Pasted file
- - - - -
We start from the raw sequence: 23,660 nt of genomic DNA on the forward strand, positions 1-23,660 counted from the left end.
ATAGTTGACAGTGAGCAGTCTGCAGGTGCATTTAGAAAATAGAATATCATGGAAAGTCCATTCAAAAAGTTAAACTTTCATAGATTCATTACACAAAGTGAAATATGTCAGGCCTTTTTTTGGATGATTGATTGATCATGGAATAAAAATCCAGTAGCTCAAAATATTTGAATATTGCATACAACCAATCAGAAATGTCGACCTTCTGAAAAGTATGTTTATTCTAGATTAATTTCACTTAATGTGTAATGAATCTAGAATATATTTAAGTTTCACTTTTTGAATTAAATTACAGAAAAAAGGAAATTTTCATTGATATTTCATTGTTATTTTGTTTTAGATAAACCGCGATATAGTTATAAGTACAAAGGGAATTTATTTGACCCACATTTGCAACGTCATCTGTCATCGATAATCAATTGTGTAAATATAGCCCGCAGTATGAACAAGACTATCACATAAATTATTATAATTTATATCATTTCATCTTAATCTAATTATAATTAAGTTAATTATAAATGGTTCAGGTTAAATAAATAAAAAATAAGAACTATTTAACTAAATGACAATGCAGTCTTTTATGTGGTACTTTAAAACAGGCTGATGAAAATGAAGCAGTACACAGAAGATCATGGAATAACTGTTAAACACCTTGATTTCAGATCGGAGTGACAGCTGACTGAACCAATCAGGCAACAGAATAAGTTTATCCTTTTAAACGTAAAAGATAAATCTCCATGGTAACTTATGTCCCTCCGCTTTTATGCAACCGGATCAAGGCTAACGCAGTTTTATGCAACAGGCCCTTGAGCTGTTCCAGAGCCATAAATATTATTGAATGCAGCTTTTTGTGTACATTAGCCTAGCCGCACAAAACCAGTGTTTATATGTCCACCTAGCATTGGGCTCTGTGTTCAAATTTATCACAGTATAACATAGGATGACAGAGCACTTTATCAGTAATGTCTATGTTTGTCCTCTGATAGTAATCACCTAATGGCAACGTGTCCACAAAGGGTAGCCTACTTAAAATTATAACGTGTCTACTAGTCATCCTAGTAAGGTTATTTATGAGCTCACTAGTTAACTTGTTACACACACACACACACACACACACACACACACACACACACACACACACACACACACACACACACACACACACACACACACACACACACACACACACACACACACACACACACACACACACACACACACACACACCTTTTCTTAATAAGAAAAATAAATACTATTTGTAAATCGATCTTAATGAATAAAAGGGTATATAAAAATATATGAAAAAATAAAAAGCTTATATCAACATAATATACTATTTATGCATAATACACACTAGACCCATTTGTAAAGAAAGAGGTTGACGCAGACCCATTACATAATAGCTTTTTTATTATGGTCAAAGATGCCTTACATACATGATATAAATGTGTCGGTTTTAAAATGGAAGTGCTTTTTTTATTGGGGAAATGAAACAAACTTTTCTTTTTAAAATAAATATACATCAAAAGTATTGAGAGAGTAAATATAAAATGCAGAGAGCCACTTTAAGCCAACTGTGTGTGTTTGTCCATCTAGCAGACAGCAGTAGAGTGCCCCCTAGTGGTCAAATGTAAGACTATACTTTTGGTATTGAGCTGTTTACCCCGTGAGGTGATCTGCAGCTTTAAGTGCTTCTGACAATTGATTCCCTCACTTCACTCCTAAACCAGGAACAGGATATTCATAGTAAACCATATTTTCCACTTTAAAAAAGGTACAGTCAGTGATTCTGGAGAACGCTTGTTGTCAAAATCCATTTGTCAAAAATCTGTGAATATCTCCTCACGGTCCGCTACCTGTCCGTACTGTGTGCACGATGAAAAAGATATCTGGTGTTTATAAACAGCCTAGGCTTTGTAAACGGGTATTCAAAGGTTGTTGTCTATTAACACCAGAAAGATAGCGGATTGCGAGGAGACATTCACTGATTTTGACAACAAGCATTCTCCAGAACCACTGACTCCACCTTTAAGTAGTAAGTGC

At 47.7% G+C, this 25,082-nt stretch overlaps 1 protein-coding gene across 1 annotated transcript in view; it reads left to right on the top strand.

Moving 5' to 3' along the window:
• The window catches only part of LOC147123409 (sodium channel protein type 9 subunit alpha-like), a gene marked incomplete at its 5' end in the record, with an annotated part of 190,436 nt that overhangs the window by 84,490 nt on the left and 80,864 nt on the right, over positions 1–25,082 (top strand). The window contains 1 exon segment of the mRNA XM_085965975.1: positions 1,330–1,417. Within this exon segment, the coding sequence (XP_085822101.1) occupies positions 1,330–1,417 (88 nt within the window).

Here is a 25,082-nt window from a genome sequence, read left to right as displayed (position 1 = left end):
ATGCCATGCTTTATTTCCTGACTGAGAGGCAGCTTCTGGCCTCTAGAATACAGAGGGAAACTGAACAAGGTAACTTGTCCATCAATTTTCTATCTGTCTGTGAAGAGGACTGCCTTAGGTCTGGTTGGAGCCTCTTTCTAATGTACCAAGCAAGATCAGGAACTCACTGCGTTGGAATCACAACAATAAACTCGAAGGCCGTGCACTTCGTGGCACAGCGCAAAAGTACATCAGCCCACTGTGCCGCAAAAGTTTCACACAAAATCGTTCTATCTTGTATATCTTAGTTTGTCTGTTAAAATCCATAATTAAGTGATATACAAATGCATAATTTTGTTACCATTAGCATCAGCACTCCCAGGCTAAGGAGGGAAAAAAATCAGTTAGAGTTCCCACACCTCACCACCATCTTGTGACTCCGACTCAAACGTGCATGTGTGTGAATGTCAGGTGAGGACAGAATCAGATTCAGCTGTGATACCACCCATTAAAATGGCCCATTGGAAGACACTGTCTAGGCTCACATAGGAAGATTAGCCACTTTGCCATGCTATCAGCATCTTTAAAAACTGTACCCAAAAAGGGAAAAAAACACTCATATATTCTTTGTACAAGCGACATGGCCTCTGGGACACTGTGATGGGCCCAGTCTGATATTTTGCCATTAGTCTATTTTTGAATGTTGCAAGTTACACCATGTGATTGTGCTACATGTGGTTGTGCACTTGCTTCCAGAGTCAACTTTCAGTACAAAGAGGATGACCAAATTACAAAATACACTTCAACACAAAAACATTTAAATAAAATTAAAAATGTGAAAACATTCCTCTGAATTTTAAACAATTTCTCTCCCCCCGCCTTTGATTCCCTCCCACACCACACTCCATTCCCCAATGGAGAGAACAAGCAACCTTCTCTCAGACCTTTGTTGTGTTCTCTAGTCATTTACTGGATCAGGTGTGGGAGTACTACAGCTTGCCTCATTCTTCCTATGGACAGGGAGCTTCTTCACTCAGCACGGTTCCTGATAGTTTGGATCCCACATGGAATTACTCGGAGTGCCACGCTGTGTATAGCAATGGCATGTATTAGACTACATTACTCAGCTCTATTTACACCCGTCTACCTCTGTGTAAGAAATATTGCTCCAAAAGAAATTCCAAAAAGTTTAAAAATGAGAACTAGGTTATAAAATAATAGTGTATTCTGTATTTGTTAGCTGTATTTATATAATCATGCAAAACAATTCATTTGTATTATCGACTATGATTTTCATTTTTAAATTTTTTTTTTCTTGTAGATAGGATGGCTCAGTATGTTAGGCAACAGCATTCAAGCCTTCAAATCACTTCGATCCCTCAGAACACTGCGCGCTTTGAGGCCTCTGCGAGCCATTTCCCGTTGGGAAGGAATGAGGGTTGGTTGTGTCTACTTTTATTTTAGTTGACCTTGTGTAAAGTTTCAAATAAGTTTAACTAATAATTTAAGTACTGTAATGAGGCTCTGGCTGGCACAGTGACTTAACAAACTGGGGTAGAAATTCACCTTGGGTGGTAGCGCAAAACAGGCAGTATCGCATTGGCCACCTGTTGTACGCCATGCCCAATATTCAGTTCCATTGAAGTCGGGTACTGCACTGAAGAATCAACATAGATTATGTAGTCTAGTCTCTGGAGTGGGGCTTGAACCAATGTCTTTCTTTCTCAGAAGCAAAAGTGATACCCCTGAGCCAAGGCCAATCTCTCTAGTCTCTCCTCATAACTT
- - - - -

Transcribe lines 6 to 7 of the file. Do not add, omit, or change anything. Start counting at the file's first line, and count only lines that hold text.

Here is a 25,082-nt window from a genome sequence, read left to right as displayed (position 1 = left end):
ATGCCATGCTTTATTTCCTGACTGAGAGGCAGCTTCTGGCCTCTAGAATACAGAGGGAAACTGAACAAGGTAACTTGTCCATCAATTTTCTATCTGTCTGTGAAGAGGACTGCCTTAGGTCTGGTTGGAGCCTCTTTCTAATGTACCAAGCAAGATCAGGAACTCACTGCGTTGGAATCACAACAATAAACTCGAAGGCCGTGCACTTCGTGGCACAGCGCAAAAGTACATCAGCCCACTGTGCCGCAAAAGTTTCACACAAAATCGTTCTATCTTGTATATCTTAGTTTGTCTGTTAAAATCCATAATTAAGTGATATACAAATGCATAATTTTGTTACCATTAGCATCAGCACTCCCAGGCTAAGGAGGGAAAAAAATCAGTTAGAGTTCCCACACCTCACCACCATCTTGTGACTCCGACTCAAACGTGCATGTGTGTGAATGTCAGGTGAGGACAGAATCAGATTCAGCTGTGATACCACCCATTAAAATGGCCCATTGGAAGACACTGTCTAGGCTCACATAGGAAGATTAGCCACTTTGCCATGCTATCAGCATCTTTAAAAACTGTACCCAAAAAGGGAAAAAAACACTCATATATTCTTTGTACAAGCGACATGGCCTCTGGGACACTGTGATGGGCCCAGTCTGATATTTTGCCATTAGTCTATTTTTGAATGTTGCAAGTTACACCATGTGATTGTGCTACATGTGGTTGTGCACTTGCTTCCAGAGTCAACTTTCAGTACAAAGAGGATGACCAAATTACAAAATACACTTCAACACAAAAACATTTAAATAAAATTAAAAATGTGAAAACATTCCTCTGAATTTTAAACAATTTCTCTCCCCCCGCCTTTGATTCCCTCCCACACCACACTCCATTCCCCAATGGAGAGAACAAGCAACCTTCTCTCAGACCTTTGTTGTGTTCTCTAGTCATTTACTGGATCAGGTGTGGGAGTACTACAGCTTGCCTCATTCTTCCTATGGACAGGGAGCTTCTTCACTCAGCACGGTTCCTGATAGTTTGGATCCCACATGGAATTACTCGGAGTGCCACGCTGTGTATAGCAATGGCATGTATTAGACTACATTACTCAGCTCTATTTACACCCGTCTACCTCTGTGTAAGAAATATTGCTCCAAAAGAAATTCCAAAAAGTTTAAAAATGAGAACTAGGTTATAAAATAATAGTGTATTCTGTATTTGTTAGCTGTATTTATATAATCATGCAAAACAATTCATTTGTATTATCGACTATGATTTTCATTTTTAAATTTTTTTTTTCTTGTAGATAGGATGGCTCAGTATGTTAGGCAACAGCATTCAAGCCTTCAAATCACTTCGATCCCTCAGAACACTGCGCGCTTTGAGGCCTCTGCGAGCCATTTCCCGTTGGGAAGGAATGAGGGTTGGTTGTGTCTACTTTTATTTTAGTTGACCTTGTGTAAAGTTTCAAATAAGTTTAACTAATAATTTAAGTACTGTAATGAGGCTCTGGCTGGCACAGTGACTTAACAAACTGGGGTAGAAATTCACCTTGGGTGGTAGCGCAAAACAGGCAGTATCGCATTGGCCACCTGTTGTACGCCATGCCCAATATTCAGTTCCATTGAAGTCGGGTACTGCACTGAAGAATCAACATAGATTATGTAGTCTAGTCTCTGGAGTGGGGCTTGAACCAATGTCTTTCTTTCTCAGAAGCAAAAGTGATACCCCTGAGCCAAGGCCAATCTCTCTAGTCTCTCCTCATAACTT